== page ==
These theorems reduce integrals over a real interval of certain integrands containing the square root of a quartic or cubic polynomial to symmetric integrals over containing the square root of a cubic polynomial (compare §19.16(i)). Let
and assume that the line segment with endpoints and lies in for . If
and is any permutation of the numbers , then
There are only three distinct ’s with subscripts , and at most one of them can be 0 because the ’s are nonzero. Then
The Cauchy principal value is taken when or is real and negative. Cubic cases of these formulas are obtained by setting one of the factors in (19.29.3) equal to 1.
The advantages of symmetric integrals for tables of integrals and symbolic integration are illustrated by (19.29.4) and its cubic case, which replace the formulas in Gradshteyn and Ryzhik (2000, 3.147, 3.131, 3.152) after taking as the variable of integration in 3.152. Moreover, the requirement that one limit of integration be a branch point of the integrand is eliminated without doubling the number of standard integrals in the result. (19.29.7) subsumes all 72 formulas in Gradshteyn and Ryzhik (2000, 3.168), and its cubic cases similarly replace the formulas in Gradshteyn and Ryzhik (2000, 3.133, 3.142, and 3.141(1-18)). For example, 3.142(2) is included as
where the arguments of the function are, in order, , , .
(19.2.3) can be written
where , or 4, , and is an integer. Define
where is an -tuple with 1 in the th position and 0’s elsewhere. Define also and retain the notation and conditions associated with (19.29.1) and (19.29.2). The integrals in (19.29.4), (19.29.7), and (19.29.8) are , , and , respectively.
The only cases of that are integrals of the first kind are the two ( or 4) with . The only cases that are integrals of the third kind are those in which at least one with is a negative integer and those in which and is a positive integer. All other cases are integrals of the second kind.
can be reduced to a linear combination of basic integrals and algebraic functions. In the cubic case () the basic integrals are
In the quartic case () the basic integrals are
Basic integrals of type , , are not linearly independent, nor are those of type , .
The reduction of is carried out by a relation derived from partial fractions and by use of two recurrence relations. These are given in Carlson (1999, (2.19), (3.5), (3.11)) and simplified in Carlson (2002, (1.10), (1.7), (1.8)) by means of modified definitions. Partial fractions provide a reduction to integrals in which has at most one nonzero component, and these are then reduced to basic integrals by the recurrence relations. A special case of Carlson (1999, (2.19)) is given by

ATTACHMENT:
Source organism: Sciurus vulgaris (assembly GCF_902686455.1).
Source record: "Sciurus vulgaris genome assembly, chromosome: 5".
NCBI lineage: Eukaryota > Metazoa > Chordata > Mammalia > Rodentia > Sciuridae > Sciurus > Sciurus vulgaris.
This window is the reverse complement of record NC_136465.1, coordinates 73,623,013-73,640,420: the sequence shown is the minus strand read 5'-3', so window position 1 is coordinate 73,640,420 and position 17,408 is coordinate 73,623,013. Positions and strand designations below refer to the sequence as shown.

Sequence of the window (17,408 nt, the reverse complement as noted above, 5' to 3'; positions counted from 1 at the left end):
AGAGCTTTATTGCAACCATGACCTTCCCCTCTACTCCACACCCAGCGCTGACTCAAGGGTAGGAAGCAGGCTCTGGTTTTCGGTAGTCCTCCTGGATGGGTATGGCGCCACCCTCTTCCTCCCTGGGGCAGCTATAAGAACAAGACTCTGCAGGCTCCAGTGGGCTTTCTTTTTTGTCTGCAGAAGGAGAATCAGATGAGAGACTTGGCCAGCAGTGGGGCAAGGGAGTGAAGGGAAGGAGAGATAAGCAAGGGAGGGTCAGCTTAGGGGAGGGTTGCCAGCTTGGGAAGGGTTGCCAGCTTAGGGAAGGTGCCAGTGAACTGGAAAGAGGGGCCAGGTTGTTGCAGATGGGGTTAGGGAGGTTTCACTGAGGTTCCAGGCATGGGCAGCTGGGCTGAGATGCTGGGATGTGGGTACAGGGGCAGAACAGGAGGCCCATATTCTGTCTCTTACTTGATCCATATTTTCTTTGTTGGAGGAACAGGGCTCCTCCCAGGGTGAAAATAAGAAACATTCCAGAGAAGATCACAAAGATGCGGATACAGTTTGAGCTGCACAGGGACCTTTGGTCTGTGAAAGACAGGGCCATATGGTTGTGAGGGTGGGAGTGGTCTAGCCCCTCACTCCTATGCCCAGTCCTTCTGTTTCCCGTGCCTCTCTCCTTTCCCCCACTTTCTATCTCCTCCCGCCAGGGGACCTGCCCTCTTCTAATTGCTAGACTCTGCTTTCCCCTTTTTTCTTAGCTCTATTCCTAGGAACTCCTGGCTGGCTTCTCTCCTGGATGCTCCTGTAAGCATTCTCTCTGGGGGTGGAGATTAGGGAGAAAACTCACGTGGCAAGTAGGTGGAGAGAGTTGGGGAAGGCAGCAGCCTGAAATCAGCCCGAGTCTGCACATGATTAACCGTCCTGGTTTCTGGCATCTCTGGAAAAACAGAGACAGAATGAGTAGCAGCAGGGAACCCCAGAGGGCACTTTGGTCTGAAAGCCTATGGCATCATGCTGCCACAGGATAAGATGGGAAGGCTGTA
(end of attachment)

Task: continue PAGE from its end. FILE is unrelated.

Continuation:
which shows how to express the basic integral in terms of symmetric integrals by using (19.29.4) and either (19.29.7) or (19.29.8). The first choice gives a formula that includes the 18+9+18 = 45 formulas in Gradshteyn and Ryzhik (2000, 3.133, 3.156, 3.158), and the second choice includes the 8+8+8+12 = 36 formulas in Gradshteyn and Ryzhik (2000, 3.151, 3.149, 3.137, 3.157) (after setting in some cases).
If , then the recurrence relation (Carlson (1999, (3.5))) has the special case
where is any permutation of the numbers , and
(This shows why is not needed as a basic integral in the cubic case.) In the quartic case this recurrence relation has an extra term in , and hence , , is a basic integral. It can be expressed in terms of symmetric integrals by setting and in (19.29.8).
The other recurrence relation is
Another method of reduction is given in Gray (2002). It depends primarily on multivariate recurrence relations that replace one integral by two or more.
If both square roots in (19.29.22) are 0, then the indeterminacy in the two preceding equations can be removed by using (19.27.8) to evaluate the integral as multiplied either by or by in the cases of (19.29.20) or (19.29.21), respectively. If , then is found by taking the limit. For example,
Next, for , define , and assume both ’s are positive for . If each has real zeros, then (19.29.4) may be simpler than
(The variables of are real and nonnegative unless both ’s have real zeros and those of interlace those of .) If , where both linear factors are positive for , and , then (19.29.25) is modified so that
For example, because , we find that when
Lastly, define and assume is positive and monotonic for . Then
For example, if and , then